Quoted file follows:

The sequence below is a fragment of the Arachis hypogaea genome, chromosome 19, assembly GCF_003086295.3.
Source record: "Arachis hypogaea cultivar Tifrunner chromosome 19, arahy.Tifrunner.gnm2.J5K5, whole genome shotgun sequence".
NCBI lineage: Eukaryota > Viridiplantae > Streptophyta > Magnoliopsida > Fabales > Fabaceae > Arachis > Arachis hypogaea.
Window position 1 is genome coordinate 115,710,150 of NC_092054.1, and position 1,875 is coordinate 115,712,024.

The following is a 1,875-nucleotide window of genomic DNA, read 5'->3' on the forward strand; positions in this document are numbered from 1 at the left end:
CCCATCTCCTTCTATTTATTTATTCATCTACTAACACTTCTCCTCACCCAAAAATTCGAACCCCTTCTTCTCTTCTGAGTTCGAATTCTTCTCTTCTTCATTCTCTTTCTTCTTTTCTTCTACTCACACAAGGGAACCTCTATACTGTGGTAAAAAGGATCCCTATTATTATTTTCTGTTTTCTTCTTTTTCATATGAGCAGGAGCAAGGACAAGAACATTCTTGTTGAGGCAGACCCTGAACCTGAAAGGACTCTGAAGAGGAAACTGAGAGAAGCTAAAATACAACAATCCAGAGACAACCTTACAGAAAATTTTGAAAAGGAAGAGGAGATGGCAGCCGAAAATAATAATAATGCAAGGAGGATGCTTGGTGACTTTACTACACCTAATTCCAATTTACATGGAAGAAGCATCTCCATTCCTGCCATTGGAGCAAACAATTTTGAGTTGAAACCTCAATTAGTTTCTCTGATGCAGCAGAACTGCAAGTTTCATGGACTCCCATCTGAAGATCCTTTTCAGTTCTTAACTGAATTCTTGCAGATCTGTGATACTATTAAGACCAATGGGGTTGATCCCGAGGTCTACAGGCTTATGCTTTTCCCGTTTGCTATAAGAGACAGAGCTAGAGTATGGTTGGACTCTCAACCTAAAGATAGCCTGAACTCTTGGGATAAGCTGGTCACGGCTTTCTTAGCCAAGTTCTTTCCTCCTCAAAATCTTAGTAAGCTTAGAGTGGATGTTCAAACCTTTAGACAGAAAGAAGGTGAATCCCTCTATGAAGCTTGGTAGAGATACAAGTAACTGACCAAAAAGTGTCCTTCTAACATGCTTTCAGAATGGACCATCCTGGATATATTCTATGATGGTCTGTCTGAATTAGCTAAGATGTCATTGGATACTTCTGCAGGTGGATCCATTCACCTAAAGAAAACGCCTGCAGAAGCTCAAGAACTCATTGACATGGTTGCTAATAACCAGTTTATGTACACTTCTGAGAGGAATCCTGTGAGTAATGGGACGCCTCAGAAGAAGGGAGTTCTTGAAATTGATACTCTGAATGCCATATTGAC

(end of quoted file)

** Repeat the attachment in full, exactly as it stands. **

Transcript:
The sequence below is a fragment of the Arachis hypogaea genome, chromosome 19, assembly GCF_003086295.3.
Source record: "Arachis hypogaea cultivar Tifrunner chromosome 19, arahy.Tifrunner.gnm2.J5K5, whole genome shotgun sequence".
NCBI lineage: Eukaryota > Viridiplantae > Streptophyta > Magnoliopsida > Fabales > Fabaceae > Arachis > Arachis hypogaea.
Window position 1 is genome coordinate 115,710,150 of NC_092054.1, and position 1,875 is coordinate 115,712,024.

The following is a 1,875-nucleotide window of genomic DNA, read 5'->3' on the forward strand; positions in this document are numbered from 1 at the left end:
CCCATCTCCTTCTATTTATTTATTCATCTACTAACACTTCTCCTCACCCAAAAATTCGAACCCCTTCTTCTCTTCTGAGTTCGAATTCTTCTCTTCTTCATTCTCTTTCTTCTTTTCTTCTACTCACACAAGGGAACCTCTATACTGTGGTAAAAAGGATCCCTATTATTATTTTCTGTTTTCTTCTTTTTCATATGAGCAGGAGCAAGGACAAGAACATTCTTGTTGAGGCAGACCCTGAACCTGAAAGGACTCTGAAGAGGAAACTGAGAGAAGCTAAAATACAACAATCCAGAGACAACCTTACAGAAAATTTTGAAAAGGAAGAGGAGATGGCAGCCGAAAATAATAATAATGCAAGGAGGATGCTTGGTGACTTTACTACACCTAATTCCAATTTACATGGAAGAAGCATCTCCATTCCTGCCATTGGAGCAAACAATTTTGAGTTGAAACCTCAATTAGTTTCTCTGATGCAGCAGAACTGCAAGTTTCATGGACTCCCATCTGAAGATCCTTTTCAGTTCTTAACTGAATTCTTGCAGATCTGTGATACTATTAAGACCAATGGGGTTGATCCCGAGGTCTACAGGCTTATGCTTTTCCCGTTTGCTATAAGAGACAGAGCTAGAGTATGGTTGGACTCTCAACCTAAAGATAGCCTGAACTCTTGGGATAAGCTGGTCACGGCTTTCTTAGCCAAGTTCTTTCCTCCTCAAAATCTTAGTAAGCTTAGAGTGGATGTTCAAACCTTTAGACAGAAAGAAGGTGAATCCCTCTATGAAGCTTGGTAGAGATACAAGTAACTGACCAAAAAGTGTCCTTCTAACATGCTTTCAGAATGGACCATCCTGGATATATTCTATGATGGTCTGTCTGAATTAGCTAAGATGTCATTGGATACTTCTGCAGGTGGATCCATTCACCTAAAGAAAACGCCTGCAGAAGCTCAAGAACTCATTGACATGGTTGCTAATAACCAGTTTATGTACACTTCTGAGAGGAATCCTGTGAGTAATGGGACGCCTCAGAAGAAGGGAGTTCTTGAAATTGATACTCTGAATGCCATATTGAC